House & Home

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January 28, 2014-March 16, 2014

Opening Reception: Tuesday, January 28, 2014, 6:00–8:00 p.m.

Part of the Oxford Arts Crawl
House & Home embarks on a tour of houses both familiar and surprising, through past and present, to explore the varied history and many cultural meanings of the American home. Originally created and exhibited at the National Building Museum.

Admission is $5
All admission fees will be donated to Habitat for Humanity.

 

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The Wellspring: Works by Hamlett Dobbins

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November 12, 2013- February 22, 2014

Opening Reception: Thursday, November 14, 2013, 6:00 – 8:00 p.m.

Artist’s Lecture: Wednesday, December 18, 2013, noon–1:00 p.m.

The Wellspring gathers a handful of paintings that draw specifically from Hamlett Dobbins’ relationships with his two children, Milla and Ives. The paintings span a number of years and reflect different stages
of their rich relationships.

Recollecting:1980-2012 Works by Ron Dale

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September 10, 2013 – January 11, 2014

Opening Reception: Thursday, October 10, 2013, 5:00 – 7:00 p.m.

Annual Membership Party

Artist’s Lecture: Tuesday, Sept. 17, 2013, noon–1:00 p.m.

Noted ceramist and Oxford native, Ron Dale, showcases
his works spanning over 20 years. Discover the evolution
of his work featuring mixed media and ceramics.

The Intimate Landscape of Rowan Oak: Photographs by Ed Croom

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July 18—September 14, 2013

Opening Reception: Sunday, July 21, 2013, 1:00 – 3:00 p.m.

Artist’s Lecture: Thursday, September 5, 2013, Noon – 1:00 p.m.

This exhibition is an exploration of the artist as a botanist. Ed Croom’s photography features the flora and landscape of William Faulkner’s personal sanctuary, Rowan Oak.

Bo Bartlett: Selected Works

April 18–July 13, 2013

 

PANEL DISCUSSION:
Friday, April 26, Noon – 1:00 P.M.

“Muses and Metaphor”

Featuring Bo Bartlett, Betsy Eby, and William Dunlap
THE UNIVERSITY OF MISSISSIPPI MUSEUM

Sponsored by the University of Mississippi Department of Art

Home, 2010. Bo Bartlett, Oil on Linen. From the Collection of Stacy and Jay Underwood

Into the Flatland: Photographs by Kathleen Robbins

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APRIL 16 – AUGUST 3, 2013

Opening Reception: Tuesday, April 23, 2013, 7:00 – 9:00 p.m.

Artist’s Lecture: Monday, April 22, 2013, Noon – 1:00 p.m.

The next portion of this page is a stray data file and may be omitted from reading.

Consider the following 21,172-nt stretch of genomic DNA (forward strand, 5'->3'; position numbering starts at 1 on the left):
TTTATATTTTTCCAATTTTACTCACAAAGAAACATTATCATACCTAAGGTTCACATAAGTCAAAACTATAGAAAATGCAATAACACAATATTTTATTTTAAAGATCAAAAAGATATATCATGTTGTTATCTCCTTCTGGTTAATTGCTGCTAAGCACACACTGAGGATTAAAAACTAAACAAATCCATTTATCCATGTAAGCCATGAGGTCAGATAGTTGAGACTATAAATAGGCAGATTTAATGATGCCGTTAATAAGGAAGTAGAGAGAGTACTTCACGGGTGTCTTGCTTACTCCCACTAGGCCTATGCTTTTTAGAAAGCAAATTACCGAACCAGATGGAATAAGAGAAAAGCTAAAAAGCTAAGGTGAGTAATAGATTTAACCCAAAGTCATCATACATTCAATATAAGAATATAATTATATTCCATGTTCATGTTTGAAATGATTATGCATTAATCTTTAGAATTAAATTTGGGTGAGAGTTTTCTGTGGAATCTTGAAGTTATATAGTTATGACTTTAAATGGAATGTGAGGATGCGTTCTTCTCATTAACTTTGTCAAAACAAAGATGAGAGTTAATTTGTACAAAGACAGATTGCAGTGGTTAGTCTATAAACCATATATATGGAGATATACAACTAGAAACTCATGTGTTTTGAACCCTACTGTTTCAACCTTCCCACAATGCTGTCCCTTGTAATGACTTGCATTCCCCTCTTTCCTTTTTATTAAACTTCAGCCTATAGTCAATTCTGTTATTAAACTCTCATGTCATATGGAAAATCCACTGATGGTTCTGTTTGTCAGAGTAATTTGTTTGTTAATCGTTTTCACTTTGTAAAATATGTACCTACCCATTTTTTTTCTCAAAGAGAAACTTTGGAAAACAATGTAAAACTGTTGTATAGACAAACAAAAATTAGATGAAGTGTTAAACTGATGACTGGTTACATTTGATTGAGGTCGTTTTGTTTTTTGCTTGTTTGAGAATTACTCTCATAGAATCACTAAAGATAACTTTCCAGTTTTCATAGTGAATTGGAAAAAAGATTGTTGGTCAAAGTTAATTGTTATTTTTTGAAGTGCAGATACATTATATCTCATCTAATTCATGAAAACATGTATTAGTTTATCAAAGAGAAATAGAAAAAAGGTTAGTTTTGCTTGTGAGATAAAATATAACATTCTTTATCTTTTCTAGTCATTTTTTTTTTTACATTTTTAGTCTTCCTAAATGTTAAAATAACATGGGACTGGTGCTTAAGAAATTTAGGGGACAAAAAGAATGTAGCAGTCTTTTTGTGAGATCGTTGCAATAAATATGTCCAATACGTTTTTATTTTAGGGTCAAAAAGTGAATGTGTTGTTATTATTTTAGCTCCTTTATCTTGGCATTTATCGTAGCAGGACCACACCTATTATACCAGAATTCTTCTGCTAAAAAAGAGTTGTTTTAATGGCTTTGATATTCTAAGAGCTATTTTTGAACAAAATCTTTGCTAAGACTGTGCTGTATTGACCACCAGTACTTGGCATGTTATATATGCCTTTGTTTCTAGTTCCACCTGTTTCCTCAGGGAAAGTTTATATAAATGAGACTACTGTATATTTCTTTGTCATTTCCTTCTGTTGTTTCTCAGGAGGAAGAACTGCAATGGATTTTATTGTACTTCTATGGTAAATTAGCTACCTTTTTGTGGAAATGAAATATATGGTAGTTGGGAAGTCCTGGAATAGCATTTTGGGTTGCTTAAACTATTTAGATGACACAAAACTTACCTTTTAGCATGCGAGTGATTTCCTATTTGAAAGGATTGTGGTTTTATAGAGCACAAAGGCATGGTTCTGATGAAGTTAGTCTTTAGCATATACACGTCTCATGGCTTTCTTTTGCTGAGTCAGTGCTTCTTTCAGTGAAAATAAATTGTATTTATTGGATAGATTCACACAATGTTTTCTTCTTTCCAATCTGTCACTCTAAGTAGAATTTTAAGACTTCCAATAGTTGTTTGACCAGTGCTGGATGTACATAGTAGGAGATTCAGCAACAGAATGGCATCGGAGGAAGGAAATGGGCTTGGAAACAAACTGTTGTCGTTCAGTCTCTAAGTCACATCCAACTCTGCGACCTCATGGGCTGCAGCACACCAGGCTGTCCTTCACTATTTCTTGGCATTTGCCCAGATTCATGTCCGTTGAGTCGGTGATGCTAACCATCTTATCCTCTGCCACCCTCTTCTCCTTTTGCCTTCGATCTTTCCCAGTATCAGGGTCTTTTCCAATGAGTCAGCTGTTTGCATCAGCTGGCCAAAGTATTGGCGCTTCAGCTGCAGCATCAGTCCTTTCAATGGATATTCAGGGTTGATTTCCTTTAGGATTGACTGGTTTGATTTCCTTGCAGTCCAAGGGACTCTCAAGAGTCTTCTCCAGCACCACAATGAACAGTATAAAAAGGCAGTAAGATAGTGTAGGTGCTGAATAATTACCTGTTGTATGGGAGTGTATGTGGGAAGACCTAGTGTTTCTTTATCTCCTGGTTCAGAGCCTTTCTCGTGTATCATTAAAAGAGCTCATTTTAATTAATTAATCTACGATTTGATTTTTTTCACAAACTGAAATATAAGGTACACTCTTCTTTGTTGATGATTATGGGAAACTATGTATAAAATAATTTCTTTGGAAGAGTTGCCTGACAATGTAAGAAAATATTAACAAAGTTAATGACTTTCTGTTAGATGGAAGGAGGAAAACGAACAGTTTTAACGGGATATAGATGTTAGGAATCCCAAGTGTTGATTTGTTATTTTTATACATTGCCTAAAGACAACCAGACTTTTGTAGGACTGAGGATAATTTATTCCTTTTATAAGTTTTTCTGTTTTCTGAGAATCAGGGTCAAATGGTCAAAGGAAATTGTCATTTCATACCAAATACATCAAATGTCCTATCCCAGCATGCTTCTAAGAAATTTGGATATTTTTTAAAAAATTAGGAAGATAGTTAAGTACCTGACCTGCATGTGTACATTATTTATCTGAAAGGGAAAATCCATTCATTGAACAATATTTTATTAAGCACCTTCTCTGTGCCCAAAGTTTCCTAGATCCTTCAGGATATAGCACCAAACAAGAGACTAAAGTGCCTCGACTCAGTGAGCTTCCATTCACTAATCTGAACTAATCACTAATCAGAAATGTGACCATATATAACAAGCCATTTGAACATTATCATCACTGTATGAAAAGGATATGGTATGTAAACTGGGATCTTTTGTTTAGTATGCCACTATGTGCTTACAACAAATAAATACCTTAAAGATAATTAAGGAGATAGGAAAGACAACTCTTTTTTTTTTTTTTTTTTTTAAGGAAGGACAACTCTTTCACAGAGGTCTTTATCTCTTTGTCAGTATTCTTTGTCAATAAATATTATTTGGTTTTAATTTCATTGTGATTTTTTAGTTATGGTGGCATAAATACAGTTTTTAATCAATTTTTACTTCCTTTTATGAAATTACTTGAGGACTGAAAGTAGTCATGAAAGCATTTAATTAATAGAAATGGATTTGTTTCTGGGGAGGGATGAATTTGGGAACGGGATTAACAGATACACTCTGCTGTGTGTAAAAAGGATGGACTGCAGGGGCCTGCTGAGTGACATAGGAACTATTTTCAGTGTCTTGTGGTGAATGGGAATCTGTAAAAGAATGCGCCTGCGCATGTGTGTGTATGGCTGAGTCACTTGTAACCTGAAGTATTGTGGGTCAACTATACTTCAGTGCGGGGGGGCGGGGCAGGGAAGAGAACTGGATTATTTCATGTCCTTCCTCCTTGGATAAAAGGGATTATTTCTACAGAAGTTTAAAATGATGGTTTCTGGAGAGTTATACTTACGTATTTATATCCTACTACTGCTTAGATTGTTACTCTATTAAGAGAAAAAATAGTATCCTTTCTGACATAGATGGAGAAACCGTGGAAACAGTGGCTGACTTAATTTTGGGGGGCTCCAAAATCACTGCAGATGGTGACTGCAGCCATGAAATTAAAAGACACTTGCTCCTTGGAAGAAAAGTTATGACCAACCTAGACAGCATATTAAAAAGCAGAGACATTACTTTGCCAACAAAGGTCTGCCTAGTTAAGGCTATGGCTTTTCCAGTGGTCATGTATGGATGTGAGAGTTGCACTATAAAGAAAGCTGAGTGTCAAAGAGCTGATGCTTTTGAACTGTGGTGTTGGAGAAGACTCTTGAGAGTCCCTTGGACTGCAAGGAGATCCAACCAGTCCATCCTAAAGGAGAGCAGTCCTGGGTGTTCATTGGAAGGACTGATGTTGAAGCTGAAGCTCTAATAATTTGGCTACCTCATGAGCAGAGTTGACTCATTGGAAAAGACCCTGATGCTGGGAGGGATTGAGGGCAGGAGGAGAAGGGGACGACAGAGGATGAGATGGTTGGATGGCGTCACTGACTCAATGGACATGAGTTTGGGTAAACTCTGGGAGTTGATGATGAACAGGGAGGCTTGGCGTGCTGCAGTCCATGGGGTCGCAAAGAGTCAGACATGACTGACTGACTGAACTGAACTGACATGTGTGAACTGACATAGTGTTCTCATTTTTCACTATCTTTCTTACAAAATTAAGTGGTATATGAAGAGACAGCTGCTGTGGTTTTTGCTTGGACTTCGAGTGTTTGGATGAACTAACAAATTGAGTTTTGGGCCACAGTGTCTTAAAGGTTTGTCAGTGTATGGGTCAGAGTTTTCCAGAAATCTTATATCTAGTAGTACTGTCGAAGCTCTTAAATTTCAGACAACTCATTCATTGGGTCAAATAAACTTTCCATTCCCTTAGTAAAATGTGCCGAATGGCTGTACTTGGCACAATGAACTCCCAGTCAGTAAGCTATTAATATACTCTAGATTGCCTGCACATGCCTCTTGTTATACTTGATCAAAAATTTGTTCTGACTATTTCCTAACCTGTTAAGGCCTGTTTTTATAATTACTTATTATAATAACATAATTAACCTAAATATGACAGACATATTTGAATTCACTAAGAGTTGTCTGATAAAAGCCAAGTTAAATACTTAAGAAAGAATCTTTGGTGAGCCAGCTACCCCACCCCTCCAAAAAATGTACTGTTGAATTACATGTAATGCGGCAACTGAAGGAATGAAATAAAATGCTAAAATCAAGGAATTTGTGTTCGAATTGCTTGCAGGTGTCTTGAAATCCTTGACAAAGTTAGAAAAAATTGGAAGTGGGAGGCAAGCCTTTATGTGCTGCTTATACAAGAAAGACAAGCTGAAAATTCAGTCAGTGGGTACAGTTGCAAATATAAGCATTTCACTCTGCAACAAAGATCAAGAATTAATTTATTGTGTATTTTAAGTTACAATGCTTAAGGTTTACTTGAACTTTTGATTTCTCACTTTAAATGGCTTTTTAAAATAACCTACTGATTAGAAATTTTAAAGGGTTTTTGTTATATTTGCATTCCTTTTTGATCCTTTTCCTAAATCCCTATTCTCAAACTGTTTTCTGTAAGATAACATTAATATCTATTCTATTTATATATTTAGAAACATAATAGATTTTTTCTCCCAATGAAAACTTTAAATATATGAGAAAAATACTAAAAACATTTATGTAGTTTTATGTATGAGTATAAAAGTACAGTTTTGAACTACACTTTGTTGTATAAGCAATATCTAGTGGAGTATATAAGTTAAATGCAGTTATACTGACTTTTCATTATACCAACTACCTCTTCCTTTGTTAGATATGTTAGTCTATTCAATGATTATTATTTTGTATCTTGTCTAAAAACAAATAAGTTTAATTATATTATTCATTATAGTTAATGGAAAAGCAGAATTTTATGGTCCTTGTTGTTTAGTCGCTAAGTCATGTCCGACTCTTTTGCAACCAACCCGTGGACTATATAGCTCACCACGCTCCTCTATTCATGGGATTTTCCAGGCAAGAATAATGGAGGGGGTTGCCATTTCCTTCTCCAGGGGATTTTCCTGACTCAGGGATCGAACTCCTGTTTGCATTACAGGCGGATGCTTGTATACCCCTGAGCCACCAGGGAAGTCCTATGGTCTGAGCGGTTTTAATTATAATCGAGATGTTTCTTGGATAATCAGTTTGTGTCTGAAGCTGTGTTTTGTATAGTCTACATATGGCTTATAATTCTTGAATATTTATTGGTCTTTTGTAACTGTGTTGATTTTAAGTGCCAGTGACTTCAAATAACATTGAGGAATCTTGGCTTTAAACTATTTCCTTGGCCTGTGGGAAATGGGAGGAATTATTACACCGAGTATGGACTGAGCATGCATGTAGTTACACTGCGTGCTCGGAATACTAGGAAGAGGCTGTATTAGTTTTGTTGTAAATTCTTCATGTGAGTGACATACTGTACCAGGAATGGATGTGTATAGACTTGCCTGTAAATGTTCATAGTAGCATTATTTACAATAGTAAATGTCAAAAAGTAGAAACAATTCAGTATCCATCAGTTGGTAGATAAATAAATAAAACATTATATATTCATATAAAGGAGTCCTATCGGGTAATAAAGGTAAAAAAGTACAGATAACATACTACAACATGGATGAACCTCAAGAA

“Into the Flatland” explores familial obligation and our conflicted relationship with “home” through the photographs of the Mississippi Delta Region.

Portraits as Landscapes, Landscapes as Portraits: Yoknapatawpha County in the 1960s

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MARCH 5 – AUGUST 17, 2013

Opening Reception: Thursday, March 7, 2013, 6:00 – 8:00 p.m.

Come view Alain Desvergnes’ silent images of the mythical Yoknapatawpha County inspired by the writings of Willam Faulkner.

Sponsored by Friends of the Museum and Sherwin Williams

Independent Expression: Self-taught Art of the Late 20th Century

Untitled (Standing Figure), O. L. Samuels

Untitled (Standing Figure), O. L. Samuels,
Promised Gift of Gordon W. Bailey

JANUARY 22 –
APRIL 6, 2013

Opening Reception:
Thursday, January 24, 2013
6:00 – 8:00 p.m.

The University of Mississippi Museum is honored to present a preview of the major gift of artworks that was donated by noted Los Angeles art collector Gordon W. Bailey, who is a staunch advocate of Southern vernacular artists.

This exhibition, “Independent Expression: Self-taught Art of the Late 20th Century,” was organized by Guest Curator, James G. Thomas Jr., Associate Director for Publications at the Center for the Study of Southern Culture, and features a selection of captivating works in multiple media.  A more comprehensive exhibition is planned for later this year.

“Historically, the art in this preview exhibition has been referred to as ‘folk,’ but it is important to understand and acknowledge that these artists’ creations have a rightful place within the canon of American art,” said Mr. Thomas.  “It is not improper to view the art within the contexts of style, race, region, or religion, but for too long the work of self-taught artists has been marginalized. The creative process varies little, if any, between fine art and folk art. The difference here, as I see it, is that the self-taught artist is merely untrained, not less skilled.”